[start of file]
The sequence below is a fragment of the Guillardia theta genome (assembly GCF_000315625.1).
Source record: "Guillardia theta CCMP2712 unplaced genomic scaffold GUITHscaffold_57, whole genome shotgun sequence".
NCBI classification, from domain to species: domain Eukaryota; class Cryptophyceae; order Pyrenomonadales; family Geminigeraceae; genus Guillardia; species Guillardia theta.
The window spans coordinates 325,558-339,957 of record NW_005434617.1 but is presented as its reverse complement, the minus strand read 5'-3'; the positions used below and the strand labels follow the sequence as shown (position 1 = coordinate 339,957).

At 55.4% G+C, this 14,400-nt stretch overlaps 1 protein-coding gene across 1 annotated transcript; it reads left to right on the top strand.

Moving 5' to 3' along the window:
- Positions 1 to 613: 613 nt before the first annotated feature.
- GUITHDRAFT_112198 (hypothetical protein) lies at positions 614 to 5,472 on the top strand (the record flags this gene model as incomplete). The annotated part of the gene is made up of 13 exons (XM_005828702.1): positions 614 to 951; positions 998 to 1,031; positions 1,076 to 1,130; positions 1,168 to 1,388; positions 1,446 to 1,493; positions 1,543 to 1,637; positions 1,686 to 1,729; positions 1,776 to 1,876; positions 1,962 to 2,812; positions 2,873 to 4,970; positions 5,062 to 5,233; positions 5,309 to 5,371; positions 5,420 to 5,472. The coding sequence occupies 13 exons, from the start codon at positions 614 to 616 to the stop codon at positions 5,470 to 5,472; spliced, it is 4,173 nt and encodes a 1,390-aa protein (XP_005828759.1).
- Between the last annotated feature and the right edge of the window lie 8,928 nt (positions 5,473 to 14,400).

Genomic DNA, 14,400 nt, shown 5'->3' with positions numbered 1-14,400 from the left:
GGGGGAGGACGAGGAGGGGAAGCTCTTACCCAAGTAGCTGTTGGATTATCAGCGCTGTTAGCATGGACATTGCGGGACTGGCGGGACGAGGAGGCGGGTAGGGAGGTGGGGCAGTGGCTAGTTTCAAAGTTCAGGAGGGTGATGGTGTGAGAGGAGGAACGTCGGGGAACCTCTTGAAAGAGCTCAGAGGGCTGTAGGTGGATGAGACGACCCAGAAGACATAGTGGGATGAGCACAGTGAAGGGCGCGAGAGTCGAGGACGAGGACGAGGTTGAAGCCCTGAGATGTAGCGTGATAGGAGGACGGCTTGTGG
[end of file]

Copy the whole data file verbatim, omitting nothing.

The sequence below is a fragment of the Guillardia theta genome (assembly GCF_000315625.1).
Source record: "Guillardia theta CCMP2712 unplaced genomic scaffold GUITHscaffold_57, whole genome shotgun sequence".
NCBI classification, from domain to species: domain Eukaryota; class Cryptophyceae; order Pyrenomonadales; family Geminigeraceae; genus Guillardia; species Guillardia theta.
The window spans coordinates 325,558-339,957 of record NW_005434617.1 but is presented as its reverse complement, the minus strand read 5'-3'; the positions used below and the strand labels follow the sequence as shown (position 1 = coordinate 339,957).

At 55.4% G+C, this 14,400-nt stretch overlaps 1 protein-coding gene across 1 annotated transcript; it reads left to right on the top strand.

Moving 5' to 3' along the window:
- Positions 1 to 613: 613 nt before the first annotated feature.
- GUITHDRAFT_112198 (hypothetical protein) lies at positions 614 to 5,472 on the top strand (the record flags this gene model as incomplete). The annotated part of the gene is made up of 13 exons (XM_005828702.1): positions 614 to 951; positions 998 to 1,031; positions 1,076 to 1,130; positions 1,168 to 1,388; positions 1,446 to 1,493; positions 1,543 to 1,637; positions 1,686 to 1,729; positions 1,776 to 1,876; positions 1,962 to 2,812; positions 2,873 to 4,970; positions 5,062 to 5,233; positions 5,309 to 5,371; positions 5,420 to 5,472. The coding sequence occupies 13 exons, from the start codon at positions 614 to 616 to the stop codon at positions 5,470 to 5,472; spliced, it is 4,173 nt and encodes a 1,390-aa protein (XP_005828759.1).
- Between the last annotated feature and the right edge of the window lie 8,928 nt (positions 5,473 to 14,400).

Genomic DNA, 14,400 nt, shown 5'->3' with positions numbered 1-14,400 from the left:
GGGGGAGGACGAGGAGGGGAAGCTCTTACCCAAGTAGCTGTTGGATTATCAGCGCTGTTAGCATGGACATTGCGGGACTGGCGGGACGAGGAGGCGGGTAGGGAGGTGGGGCAGTGGCTAGTTTCAAAGTTCAGGAGGGTGATGGTGTGAGAGGAGGAACGTCGGGGAACCTCTTGAAAGAGCTCAGAGGGCTGTAGGTGGATGAGACGACCCAGAAGACATAGTGGGATGAGCACAGTGAAGGGCGCGAGAGTCGAGGACGAGGACGAGGTTGAAGCCCTGAGATGTAGCGTGATAGGAGGACGGCTTGTGG